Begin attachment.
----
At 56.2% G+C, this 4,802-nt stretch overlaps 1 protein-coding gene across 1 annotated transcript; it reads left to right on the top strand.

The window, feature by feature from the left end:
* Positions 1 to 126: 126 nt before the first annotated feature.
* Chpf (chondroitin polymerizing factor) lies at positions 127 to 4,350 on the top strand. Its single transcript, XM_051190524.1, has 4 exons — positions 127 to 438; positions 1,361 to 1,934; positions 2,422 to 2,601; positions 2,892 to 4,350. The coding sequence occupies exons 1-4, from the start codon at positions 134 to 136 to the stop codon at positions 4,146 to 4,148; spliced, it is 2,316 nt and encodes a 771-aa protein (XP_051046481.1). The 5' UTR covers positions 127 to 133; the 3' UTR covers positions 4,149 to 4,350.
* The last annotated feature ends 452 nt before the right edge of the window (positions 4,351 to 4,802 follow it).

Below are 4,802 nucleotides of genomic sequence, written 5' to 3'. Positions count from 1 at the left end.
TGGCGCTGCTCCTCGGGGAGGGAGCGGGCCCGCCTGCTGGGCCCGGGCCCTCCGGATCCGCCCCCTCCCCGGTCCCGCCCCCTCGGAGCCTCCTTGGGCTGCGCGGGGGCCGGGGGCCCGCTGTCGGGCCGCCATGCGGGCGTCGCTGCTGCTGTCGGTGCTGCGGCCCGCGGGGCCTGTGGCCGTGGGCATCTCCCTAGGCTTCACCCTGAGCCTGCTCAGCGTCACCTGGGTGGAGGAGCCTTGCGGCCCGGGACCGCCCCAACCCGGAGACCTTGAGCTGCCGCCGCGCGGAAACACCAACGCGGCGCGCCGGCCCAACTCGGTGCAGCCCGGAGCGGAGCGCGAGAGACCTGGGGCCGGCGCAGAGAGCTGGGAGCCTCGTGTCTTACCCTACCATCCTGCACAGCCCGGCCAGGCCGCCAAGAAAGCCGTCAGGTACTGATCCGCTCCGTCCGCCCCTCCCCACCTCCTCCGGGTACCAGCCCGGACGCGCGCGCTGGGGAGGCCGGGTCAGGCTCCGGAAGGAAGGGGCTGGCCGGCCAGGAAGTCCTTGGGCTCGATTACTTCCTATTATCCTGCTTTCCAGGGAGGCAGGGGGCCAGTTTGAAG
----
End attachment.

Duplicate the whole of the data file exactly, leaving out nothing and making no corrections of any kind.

At 56.2% G+C, this 4,802-nt stretch overlaps 1 protein-coding gene across 1 annotated transcript; it reads left to right on the top strand.

The window, feature by feature from the left end:
* Positions 1 to 126: 126 nt before the first annotated feature.
* Chpf (chondroitin polymerizing factor) lies at positions 127 to 4,350 on the top strand. Its single transcript, XM_051190524.1, has 4 exons — positions 127 to 438; positions 1,361 to 1,934; positions 2,422 to 2,601; positions 2,892 to 4,350. The coding sequence occupies exons 1-4, from the start codon at positions 134 to 136 to the stop codon at positions 4,146 to 4,148; spliced, it is 2,316 nt and encodes a 771-aa protein (XP_051046481.1). The 5' UTR covers positions 127 to 133; the 3' UTR covers positions 4,149 to 4,350.
* The last annotated feature ends 452 nt before the right edge of the window (positions 4,351 to 4,802 follow it).

Below are 4,802 nucleotides of genomic sequence, written 5' to 3'. Positions count from 1 at the left end.
TGGCGCTGCTCCTCGGGGAGGGAGCGGGCCCGCCTGCTGGGCCCGGGCCCTCCGGATCCGCCCCCTCCCCGGTCCCGCCCCCTCGGAGCCTCCTTGGGCTGCGCGGGGGCCGGGGGCCCGCTGTCGGGCCGCCATGCGGGCGTCGCTGCTGCTGTCGGTGCTGCGGCCCGCGGGGCCTGTGGCCGTGGGCATCTCCCTAGGCTTCACCCTGAGCCTGCTCAGCGTCACCTGGGTGGAGGAGCCTTGCGGCCCGGGACCGCCCCAACCCGGAGACCTTGAGCTGCCGCCGCGCGGAAACACCAACGCGGCGCGCCGGCCCAACTCGGTGCAGCCCGGAGCGGAGCGCGAGAGACCTGGGGCCGGCGCAGAGAGCTGGGAGCCTCGTGTCTTACCCTACCATCCTGCACAGCCCGGCCAGGCCGCCAAGAAAGCCGTCAGGTACTGATCCGCTCCGTCCGCCCCTCCCCACCTCCTCCGGGTACCAGCCCGGACGCGCGCGCTGGGGAGGCCGGGTCAGGCTCCGGAAGGAAGGGGCTGGCCGGCCAGGAAGTCCTTGGGCTCGATTACTTCCTATTATCCTGCTTTCCAGGGAGGCAGGGGGCCAGTTTGAAG